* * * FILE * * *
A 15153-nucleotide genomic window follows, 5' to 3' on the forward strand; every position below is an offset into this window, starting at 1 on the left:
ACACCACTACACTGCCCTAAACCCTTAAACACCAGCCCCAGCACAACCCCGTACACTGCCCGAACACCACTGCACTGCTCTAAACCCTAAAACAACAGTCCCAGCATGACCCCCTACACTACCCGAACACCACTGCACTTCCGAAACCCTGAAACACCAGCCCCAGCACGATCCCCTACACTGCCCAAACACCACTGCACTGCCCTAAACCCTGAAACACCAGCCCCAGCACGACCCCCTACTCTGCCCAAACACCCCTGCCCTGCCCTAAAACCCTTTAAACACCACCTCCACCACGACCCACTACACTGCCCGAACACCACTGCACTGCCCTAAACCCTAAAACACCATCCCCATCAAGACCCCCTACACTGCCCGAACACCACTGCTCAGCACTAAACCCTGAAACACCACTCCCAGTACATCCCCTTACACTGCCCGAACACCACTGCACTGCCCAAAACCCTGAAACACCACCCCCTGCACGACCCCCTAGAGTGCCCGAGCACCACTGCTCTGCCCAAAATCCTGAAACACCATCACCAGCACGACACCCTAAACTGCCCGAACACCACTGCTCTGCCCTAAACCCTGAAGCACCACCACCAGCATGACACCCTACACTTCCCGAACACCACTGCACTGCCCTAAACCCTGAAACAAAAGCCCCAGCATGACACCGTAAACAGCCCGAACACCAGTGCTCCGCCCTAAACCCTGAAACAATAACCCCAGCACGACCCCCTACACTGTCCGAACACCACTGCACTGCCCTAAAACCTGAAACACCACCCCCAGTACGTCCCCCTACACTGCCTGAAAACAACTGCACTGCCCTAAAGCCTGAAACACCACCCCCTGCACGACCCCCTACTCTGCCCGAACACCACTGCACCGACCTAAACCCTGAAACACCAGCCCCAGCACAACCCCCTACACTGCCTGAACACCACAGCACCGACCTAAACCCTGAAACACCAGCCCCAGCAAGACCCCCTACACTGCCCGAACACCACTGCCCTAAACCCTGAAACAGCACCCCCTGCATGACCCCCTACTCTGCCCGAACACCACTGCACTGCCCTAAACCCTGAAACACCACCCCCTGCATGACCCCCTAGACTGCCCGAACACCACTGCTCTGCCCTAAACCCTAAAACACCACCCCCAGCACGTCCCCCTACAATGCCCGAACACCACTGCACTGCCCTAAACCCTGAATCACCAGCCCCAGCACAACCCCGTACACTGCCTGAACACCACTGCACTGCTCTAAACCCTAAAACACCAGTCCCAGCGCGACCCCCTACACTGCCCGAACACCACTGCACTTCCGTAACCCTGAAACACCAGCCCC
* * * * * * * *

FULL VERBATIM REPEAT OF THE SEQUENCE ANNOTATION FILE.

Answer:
A 15153-nucleotide genomic window follows, 5' to 3' on the forward strand; every position below is an offset into this window, starting at 1 on the left:
ACACCACTACACTGCCCTAAACCCTTAAACACCAGCCCCAGCACAACCCCGTACACTGCCCGAACACCACTGCACTGCTCTAAACCCTAAAACAACAGTCCCAGCATGACCCCCTACACTACCCGAACACCACTGCACTTCCGAAACCCTGAAACACCAGCCCCAGCACGATCCCCTACACTGCCCAAACACCACTGCACTGCCCTAAACCCTGAAACACCAGCCCCAGCACGACCCCCTACTCTGCCCAAACACCCCTGCCCTGCCCTAAAACCCTTTAAACACCACCTCCACCACGACCCACTACACTGCCCGAACACCACTGCACTGCCCTAAACCCTAAAACACCATCCCCATCAAGACCCCCTACACTGCCCGAACACCACTGCTCAGCACTAAACCCTGAAACACCACTCCCAGTACATCCCCTTACACTGCCCGAACACCACTGCACTGCCCAAAACCCTGAAACACCACCCCCTGCACGACCCCCTAGAGTGCCCGAGCACCACTGCTCTGCCCAAAATCCTGAAACACCATCACCAGCACGACACCCTAAACTGCCCGAACACCACTGCTCTGCCCTAAACCCTGAAGCACCACCACCAGCATGACACCCTACACTTCCCGAACACCACTGCACTGCCCTAAACCCTGAAACAAAAGCCCCAGCATGACACCGTAAACAGCCCGAACACCAGTGCTCCGCCCTAAACCCTGAAACAATAACCCCAGCACGACCCCCTACACTGTCCGAACACCACTGCACTGCCCTAAAACCTGAAACACCACCCCCAGTACGTCCCCCTACACTGCCTGAAAACAACTGCACTGCCCTAAAGCCTGAAACACCACCCCCTGCACGACCCCCTACTCTGCCCGAACACCACTGCACCGACCTAAACCCTGAAACACCAGCCCCAGCACAACCCCCTACACTGCCTGAACACCACAGCACCGACCTAAACCCTGAAACACCAGCCCCAGCAAGACCCCCTACACTGCCCGAACACCACTGCCCTAAACCCTGAAACAGCACCCCCTGCATGACCCCCTACTCTGCCCGAACACCACTGCACTGCCCTAAACCCTGAAACACCACCCCCTGCATGACCCCCTAGACTGCCCGAACACCACTGCTCTGCCCTAAACCCTAAAACACCACCCCCAGCACGTCCCCCTACAATGCCCGAACACCACTGCACTGCCCTAAACCCTGAATCACCAGCCCCAGCACAACCCCGTACACTGCCTGAACACCACTGCACTGCTCTAAACCCTAAAACACCAGTCCCAGCGCGACCCCCTACACTGCCCGAACACCACTGCACTTCCGTAACCCTGAAACACCAGCCCC